Monday, January 18, 2010

Areal View Beginning

This is an aerial view of a house in Iowa. I liked the viewpoint and the strong values. I got permission from the photographer to use this photo. I usually like to work from my own photos, but always ask permission when working from someone else’s. When planning my painting I decided to leave certain things exact; the placement of the buildings and most of the trees, but decided to leave out a few of them and tilt the whole image to the right because I thought it made the composition more interesting.
Working on a piece of Richeson 300# watercolor paper (it has a soft, smooth surface – a lot of tooth, but not a lot of texture), I sketched basic shapes and composition with a soft, easy to erase pencil. This is the foundation of the painting and making proportions correct is very important. I drew the house on the right and erased it at least three times before I felt it was just right. The angle of all three structures must line up. I didn’t want to make basic structure changes once I had added the pastels. I started adding pastel to the background moving down and to the right. I work this way for practical reasons. I’m right-handed and it keeps me from smearing up the parts of the pastel already worked on.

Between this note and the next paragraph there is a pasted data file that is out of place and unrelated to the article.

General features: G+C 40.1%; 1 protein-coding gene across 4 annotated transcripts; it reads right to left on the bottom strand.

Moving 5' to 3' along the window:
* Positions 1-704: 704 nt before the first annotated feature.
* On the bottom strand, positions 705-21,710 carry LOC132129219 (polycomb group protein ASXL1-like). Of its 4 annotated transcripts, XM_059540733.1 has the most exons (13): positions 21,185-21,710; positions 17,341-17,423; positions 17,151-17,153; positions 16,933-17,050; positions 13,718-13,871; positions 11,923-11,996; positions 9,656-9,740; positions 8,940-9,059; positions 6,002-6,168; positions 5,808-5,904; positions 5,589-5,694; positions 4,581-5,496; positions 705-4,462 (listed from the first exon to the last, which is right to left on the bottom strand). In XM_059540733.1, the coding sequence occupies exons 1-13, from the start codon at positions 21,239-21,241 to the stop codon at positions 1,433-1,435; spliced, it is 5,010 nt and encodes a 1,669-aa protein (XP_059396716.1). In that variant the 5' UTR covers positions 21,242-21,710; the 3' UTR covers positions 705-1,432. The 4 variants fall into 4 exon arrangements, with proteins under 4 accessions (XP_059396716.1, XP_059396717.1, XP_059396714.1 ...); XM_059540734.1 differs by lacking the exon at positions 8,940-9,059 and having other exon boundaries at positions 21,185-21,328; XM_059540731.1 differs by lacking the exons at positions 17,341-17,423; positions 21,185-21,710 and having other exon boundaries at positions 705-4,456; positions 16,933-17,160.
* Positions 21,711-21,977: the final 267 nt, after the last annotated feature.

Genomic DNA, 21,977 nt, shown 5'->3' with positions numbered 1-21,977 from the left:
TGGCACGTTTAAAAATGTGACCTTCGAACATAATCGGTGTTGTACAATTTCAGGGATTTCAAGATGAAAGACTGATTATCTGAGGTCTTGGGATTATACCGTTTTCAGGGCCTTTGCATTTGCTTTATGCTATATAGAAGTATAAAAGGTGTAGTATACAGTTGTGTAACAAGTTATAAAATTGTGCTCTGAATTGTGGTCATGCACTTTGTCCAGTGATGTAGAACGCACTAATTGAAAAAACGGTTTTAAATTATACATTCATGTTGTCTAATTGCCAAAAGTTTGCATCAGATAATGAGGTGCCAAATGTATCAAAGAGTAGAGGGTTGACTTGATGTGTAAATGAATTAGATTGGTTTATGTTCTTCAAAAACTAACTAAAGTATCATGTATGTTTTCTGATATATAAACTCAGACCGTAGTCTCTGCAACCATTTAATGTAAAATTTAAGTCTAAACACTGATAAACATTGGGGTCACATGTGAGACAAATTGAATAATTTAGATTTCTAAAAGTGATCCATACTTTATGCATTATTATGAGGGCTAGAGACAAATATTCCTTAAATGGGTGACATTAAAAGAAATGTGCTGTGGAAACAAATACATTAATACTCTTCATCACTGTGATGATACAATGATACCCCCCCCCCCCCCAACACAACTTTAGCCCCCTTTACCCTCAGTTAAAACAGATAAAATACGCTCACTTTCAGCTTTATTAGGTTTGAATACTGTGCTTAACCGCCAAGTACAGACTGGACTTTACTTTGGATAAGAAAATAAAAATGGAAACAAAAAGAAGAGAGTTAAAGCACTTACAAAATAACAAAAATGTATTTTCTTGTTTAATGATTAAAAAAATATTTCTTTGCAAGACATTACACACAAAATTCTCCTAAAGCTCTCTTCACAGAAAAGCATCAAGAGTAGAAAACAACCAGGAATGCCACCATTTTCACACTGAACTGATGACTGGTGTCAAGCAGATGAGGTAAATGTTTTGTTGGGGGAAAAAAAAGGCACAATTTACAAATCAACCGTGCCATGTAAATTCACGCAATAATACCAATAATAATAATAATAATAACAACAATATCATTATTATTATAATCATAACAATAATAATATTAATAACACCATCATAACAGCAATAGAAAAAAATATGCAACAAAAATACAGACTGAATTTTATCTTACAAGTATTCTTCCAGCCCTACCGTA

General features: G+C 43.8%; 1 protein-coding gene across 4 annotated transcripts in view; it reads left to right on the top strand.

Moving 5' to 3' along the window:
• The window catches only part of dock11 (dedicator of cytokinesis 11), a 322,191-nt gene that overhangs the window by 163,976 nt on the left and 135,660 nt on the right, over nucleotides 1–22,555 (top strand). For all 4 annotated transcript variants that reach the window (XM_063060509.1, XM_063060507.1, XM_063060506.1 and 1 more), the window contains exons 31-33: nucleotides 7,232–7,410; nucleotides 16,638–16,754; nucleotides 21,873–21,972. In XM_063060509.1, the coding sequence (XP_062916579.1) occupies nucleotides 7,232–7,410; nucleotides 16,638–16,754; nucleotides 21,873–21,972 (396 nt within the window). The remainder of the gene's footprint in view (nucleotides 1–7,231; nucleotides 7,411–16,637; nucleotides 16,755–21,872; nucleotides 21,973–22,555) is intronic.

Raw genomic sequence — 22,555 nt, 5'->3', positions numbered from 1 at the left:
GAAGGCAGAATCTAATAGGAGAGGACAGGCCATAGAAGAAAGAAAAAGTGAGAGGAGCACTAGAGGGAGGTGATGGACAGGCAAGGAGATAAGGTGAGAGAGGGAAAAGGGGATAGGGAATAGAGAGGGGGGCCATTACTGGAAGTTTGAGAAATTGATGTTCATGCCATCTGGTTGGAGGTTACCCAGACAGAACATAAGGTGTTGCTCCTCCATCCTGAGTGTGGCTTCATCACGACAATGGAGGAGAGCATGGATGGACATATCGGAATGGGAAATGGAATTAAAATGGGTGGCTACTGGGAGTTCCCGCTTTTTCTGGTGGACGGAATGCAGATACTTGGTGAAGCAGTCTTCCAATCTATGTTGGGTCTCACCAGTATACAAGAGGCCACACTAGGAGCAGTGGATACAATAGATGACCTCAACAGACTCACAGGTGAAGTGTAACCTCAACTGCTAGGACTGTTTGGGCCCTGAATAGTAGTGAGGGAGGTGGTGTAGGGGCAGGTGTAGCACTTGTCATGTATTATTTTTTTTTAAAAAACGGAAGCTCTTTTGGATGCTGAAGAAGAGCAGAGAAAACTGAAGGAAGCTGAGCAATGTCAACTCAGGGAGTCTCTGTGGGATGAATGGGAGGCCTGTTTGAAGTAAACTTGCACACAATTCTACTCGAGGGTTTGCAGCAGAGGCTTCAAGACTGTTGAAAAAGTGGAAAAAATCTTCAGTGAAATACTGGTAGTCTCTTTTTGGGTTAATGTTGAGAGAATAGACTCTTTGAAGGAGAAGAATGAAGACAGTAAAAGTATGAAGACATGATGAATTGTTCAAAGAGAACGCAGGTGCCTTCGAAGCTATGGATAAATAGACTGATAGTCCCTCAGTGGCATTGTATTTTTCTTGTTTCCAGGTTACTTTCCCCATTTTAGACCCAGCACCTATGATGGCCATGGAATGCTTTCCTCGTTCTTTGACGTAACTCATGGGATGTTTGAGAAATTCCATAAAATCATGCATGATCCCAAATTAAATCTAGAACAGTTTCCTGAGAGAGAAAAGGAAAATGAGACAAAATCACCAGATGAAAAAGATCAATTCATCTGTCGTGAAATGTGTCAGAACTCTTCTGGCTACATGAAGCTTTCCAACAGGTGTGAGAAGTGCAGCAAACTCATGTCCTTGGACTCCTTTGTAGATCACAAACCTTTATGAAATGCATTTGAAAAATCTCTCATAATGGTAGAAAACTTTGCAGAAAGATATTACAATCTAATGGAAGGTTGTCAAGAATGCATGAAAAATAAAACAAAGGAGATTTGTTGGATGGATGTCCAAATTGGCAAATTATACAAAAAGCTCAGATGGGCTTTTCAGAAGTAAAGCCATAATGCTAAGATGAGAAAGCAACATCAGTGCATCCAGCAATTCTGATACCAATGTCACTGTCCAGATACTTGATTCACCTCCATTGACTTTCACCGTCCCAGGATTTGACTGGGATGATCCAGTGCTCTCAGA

Areal view middle steps

Added more colors – various greens and yellows for yard, reds and white for roof and deep red and green for shadows on roof. Notice the values are strong. Used very dark and very light pastels to show lights and darks. Used blending stubs to get details around windows and front of house and a piece of a soft, flannel shirt to blend the bigger areas of grass.
Continued along painting buildings and trees starting with darks then adding lights. Notice trees are different greens – fir trees are more bluish, taller trees have more yellows. Spread greens on grass including shadows, making sure the strokes go in the same direction except for ‘mowing’ lines and uneven patches.

Saturday, January 16, 2010


Worked background to foreground – so that I was physically putting things in the proper order – I painted the red roof that connects the two buildings even though it will mostly not be seen once I add the big tree in the foreground – this is because it’s realistic to see a little bit of the buildings through the trees. Good quality pastels (I used Unison) are very forgiving and should cover colors underneath each other – even very light over very dark.
Finished details on house, like the variance of color and value in windows and the tiny bushes and flowers in front of house. Painted trees in foreground. Checked painting from a distance and made sure light source is correct – all shadows on grass and roofs are going the same direction. I decided to sign the painting in the lower left corner because it was the emptiest space and the subtle touch of a darker green helps balance the painting.

Monday, January 11, 2010

Pan Pastel Trees